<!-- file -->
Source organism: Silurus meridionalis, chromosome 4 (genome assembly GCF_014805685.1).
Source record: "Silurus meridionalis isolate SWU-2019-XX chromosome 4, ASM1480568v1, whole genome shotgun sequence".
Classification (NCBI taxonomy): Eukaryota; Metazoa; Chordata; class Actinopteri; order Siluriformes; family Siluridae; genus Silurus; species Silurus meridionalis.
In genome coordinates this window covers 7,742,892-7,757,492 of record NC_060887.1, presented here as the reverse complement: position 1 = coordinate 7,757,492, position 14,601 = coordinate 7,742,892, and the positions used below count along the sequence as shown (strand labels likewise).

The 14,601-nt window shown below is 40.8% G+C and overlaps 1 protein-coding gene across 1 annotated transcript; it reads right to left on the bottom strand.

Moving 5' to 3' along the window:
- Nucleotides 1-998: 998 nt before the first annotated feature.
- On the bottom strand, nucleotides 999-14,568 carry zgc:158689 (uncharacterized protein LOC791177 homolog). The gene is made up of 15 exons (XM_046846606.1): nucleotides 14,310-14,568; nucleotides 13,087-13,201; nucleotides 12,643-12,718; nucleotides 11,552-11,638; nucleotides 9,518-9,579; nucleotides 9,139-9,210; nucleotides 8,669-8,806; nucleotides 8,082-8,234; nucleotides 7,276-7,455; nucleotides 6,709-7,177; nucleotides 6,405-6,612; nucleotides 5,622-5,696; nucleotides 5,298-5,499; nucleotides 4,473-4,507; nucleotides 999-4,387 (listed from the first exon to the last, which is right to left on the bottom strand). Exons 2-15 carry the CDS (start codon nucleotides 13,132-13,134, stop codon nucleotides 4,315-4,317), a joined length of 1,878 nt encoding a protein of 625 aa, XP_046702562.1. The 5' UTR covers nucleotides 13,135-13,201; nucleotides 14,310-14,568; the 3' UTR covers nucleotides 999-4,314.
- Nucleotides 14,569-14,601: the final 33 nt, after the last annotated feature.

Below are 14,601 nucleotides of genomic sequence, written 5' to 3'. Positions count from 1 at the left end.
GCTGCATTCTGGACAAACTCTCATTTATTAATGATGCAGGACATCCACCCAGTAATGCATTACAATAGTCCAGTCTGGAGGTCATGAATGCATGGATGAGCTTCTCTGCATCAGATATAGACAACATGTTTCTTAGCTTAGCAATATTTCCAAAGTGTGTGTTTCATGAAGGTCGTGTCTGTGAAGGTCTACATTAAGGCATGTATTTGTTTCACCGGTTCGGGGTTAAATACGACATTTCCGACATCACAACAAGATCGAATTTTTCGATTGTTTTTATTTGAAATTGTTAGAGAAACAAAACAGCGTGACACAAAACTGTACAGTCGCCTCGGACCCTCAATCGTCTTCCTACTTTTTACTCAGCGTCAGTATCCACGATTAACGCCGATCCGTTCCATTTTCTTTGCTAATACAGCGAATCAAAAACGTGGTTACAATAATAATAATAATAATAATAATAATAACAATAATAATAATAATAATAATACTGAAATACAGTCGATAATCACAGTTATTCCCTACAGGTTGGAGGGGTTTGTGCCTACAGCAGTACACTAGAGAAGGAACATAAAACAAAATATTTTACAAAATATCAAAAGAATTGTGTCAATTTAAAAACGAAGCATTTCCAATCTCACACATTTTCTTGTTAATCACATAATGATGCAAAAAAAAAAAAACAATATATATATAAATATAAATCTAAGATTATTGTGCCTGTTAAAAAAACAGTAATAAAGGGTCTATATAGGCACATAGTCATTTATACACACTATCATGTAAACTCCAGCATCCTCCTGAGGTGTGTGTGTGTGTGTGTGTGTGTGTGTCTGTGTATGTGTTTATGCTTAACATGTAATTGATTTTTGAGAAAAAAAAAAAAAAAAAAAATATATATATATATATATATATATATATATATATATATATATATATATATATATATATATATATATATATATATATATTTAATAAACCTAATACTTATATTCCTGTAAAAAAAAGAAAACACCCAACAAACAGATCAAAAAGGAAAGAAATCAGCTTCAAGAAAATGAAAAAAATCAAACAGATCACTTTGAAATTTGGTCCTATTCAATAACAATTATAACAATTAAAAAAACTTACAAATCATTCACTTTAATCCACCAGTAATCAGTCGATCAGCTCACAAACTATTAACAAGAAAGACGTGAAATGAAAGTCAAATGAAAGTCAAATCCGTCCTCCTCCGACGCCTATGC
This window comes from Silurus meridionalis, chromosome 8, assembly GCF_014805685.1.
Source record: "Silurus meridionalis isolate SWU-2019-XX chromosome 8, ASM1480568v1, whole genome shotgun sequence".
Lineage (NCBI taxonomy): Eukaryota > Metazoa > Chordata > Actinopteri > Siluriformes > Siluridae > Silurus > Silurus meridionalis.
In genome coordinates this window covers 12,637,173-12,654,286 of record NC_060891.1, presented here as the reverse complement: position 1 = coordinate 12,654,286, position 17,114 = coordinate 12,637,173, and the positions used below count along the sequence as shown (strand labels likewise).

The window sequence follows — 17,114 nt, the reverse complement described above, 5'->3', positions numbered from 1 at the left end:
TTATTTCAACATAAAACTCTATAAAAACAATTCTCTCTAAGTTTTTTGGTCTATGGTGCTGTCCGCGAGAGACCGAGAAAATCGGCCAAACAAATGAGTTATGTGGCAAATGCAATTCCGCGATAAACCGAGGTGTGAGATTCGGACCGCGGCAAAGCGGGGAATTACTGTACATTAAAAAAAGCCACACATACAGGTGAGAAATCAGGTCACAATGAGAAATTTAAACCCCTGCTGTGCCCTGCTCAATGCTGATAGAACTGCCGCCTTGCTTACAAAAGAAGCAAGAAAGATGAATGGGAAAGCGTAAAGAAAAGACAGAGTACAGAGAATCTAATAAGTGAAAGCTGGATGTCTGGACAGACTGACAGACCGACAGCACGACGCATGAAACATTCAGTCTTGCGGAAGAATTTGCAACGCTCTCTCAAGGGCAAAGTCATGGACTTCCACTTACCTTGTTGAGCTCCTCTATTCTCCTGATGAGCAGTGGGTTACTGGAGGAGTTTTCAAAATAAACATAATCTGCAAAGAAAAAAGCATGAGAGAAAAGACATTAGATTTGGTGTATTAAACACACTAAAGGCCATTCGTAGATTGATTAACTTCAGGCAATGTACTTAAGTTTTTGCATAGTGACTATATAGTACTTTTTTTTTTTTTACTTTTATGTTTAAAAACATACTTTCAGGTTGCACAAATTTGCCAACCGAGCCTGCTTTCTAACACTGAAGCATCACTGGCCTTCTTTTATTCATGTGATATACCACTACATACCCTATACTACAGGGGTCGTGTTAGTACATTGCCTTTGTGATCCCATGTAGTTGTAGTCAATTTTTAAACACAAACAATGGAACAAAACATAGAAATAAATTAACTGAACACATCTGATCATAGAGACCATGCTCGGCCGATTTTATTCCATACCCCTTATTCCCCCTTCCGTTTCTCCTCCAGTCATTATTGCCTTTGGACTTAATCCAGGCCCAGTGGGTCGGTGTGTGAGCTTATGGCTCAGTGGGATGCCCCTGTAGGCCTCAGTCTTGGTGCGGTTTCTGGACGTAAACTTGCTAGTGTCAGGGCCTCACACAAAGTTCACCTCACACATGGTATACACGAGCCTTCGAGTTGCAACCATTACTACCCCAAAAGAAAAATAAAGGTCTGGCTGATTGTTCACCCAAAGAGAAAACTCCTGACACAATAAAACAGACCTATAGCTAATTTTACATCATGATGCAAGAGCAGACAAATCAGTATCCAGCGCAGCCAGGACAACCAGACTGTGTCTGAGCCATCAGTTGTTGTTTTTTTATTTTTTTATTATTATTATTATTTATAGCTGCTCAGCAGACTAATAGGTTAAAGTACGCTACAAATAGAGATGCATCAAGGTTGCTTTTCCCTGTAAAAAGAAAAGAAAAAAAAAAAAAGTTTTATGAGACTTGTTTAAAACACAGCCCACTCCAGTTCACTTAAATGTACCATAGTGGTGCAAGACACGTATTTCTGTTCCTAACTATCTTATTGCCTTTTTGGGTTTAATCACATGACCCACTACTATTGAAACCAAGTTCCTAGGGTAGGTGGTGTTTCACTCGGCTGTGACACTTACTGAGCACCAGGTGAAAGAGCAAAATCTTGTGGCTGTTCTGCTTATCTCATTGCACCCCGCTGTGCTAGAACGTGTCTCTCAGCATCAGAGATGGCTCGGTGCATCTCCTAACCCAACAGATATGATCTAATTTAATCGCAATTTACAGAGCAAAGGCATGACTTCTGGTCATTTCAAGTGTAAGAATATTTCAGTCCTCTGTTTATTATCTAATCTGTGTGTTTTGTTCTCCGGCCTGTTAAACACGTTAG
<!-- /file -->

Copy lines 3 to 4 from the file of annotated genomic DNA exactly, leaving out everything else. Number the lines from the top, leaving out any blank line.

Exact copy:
Classification (NCBI taxonomy): Eukaryota; Metazoa; Chordata; class Actinopteri; order Siluriformes; family Siluridae; genus Silurus; species Silurus meridionalis.
In genome coordinates this window covers 7,742,892-7,757,492 of record NC_060887.1, presented here as the reverse complement: position 1 = coordinate 7,757,492, position 14,601 = coordinate 7,742,892, and the positions used below count along the sequence as shown (strand labels likewise).